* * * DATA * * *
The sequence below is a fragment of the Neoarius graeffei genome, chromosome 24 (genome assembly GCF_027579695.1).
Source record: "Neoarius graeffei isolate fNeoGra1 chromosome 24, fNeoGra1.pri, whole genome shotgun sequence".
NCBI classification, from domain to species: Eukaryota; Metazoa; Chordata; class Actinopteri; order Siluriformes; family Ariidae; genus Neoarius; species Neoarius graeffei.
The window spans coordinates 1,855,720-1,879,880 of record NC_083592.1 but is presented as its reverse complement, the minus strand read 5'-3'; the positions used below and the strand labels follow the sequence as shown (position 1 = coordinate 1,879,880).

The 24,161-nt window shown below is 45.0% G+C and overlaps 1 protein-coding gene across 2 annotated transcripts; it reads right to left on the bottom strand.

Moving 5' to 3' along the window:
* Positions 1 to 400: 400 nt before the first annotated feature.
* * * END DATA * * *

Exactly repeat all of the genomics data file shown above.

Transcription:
The sequence below is a fragment of the Neoarius graeffei genome, chromosome 24 (genome assembly GCF_027579695.1).
Source record: "Neoarius graeffei isolate fNeoGra1 chromosome 24, fNeoGra1.pri, whole genome shotgun sequence".
NCBI classification, from domain to species: Eukaryota; Metazoa; Chordata; class Actinopteri; order Siluriformes; family Ariidae; genus Neoarius; species Neoarius graeffei.
The window spans coordinates 1,855,720-1,879,880 of record NC_083592.1 but is presented as its reverse complement, the minus strand read 5'-3'; the positions used below and the strand labels follow the sequence as shown (position 1 = coordinate 1,879,880).

The 24,161-nt window shown below is 45.0% G+C and overlaps 1 protein-coding gene across 2 annotated transcripts; it reads right to left on the bottom strand.

Moving 5' to 3' along the window:
* Positions 1 to 400: 400 nt before the first annotated feature.